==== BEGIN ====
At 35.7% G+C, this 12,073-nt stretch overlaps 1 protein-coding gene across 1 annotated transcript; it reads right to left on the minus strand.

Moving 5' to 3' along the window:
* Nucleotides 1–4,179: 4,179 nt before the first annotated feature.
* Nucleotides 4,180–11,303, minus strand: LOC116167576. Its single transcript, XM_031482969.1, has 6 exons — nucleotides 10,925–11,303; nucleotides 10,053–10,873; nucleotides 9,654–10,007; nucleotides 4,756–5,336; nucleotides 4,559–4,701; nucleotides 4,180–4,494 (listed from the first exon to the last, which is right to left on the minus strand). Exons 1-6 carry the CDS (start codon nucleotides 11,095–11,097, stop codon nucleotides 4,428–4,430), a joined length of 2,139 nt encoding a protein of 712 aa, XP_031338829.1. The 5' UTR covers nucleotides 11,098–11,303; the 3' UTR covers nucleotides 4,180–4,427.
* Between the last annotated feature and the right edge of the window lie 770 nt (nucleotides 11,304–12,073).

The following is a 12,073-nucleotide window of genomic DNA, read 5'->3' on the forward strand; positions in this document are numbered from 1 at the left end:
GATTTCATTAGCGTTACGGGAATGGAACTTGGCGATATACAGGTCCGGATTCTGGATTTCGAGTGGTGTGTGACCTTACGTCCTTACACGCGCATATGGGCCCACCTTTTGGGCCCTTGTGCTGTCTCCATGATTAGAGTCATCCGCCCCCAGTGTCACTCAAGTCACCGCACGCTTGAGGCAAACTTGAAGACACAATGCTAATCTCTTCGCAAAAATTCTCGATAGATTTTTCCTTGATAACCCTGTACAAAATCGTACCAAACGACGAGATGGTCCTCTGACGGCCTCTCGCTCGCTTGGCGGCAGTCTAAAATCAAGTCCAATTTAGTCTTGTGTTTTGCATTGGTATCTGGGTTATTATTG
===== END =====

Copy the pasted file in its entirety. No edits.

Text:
At 35.7% G+C, this 12,073-nt stretch overlaps 1 protein-coding gene across 1 annotated transcript; it reads right to left on the minus strand.

Moving 5' to 3' along the window:
* Nucleotides 1–4,179: 4,179 nt before the first annotated feature.
* Nucleotides 4,180–11,303, minus strand: LOC116167576. Its single transcript, XM_031482969.1, has 6 exons — nucleotides 10,925–11,303; nucleotides 10,053–10,873; nucleotides 9,654–10,007; nucleotides 4,756–5,336; nucleotides 4,559–4,701; nucleotides 4,180–4,494 (listed from the first exon to the last, which is right to left on the minus strand). Exons 1-6 carry the CDS (start codon nucleotides 11,095–11,097, stop codon nucleotides 4,428–4,430), a joined length of 2,139 nt encoding a protein of 712 aa, XP_031338829.1. The 5' UTR covers nucleotides 11,098–11,303; the 3' UTR covers nucleotides 4,180–4,427.
* Between the last annotated feature and the right edge of the window lie 770 nt (nucleotides 11,304–12,073).

The following is a 12,073-nucleotide window of genomic DNA, read 5'->3' on the forward strand; positions in this document are numbered from 1 at the left end:
GATTTCATTAGCGTTACGGGAATGGAACTTGGCGATATACAGGTCCGGATTCTGGATTTCGAGTGGTGTGTGACCTTACGTCCTTACACGCGCATATGGGCCCACCTTTTGGGCCCTTGTGCTGTCTCCATGATTAGAGTCATCCGCCCCCAGTGTCACTCAAGTCACCGCACGCTTGAGGCAAACTTGAAGACACAATGCTAATCTCTTCGCAAAAATTCTCGATAGATTTTTCCTTGATAACCCTGTACAAAATCGTACCAAACGACGAGATGGTCCTCTGACGGCCTCTCGCTCGCTTGGCGGCAGTCTAAAATCAAGTCCAATTTAGTCTTGTGTTTTGCATTGGTATCTGGGTTATTATTG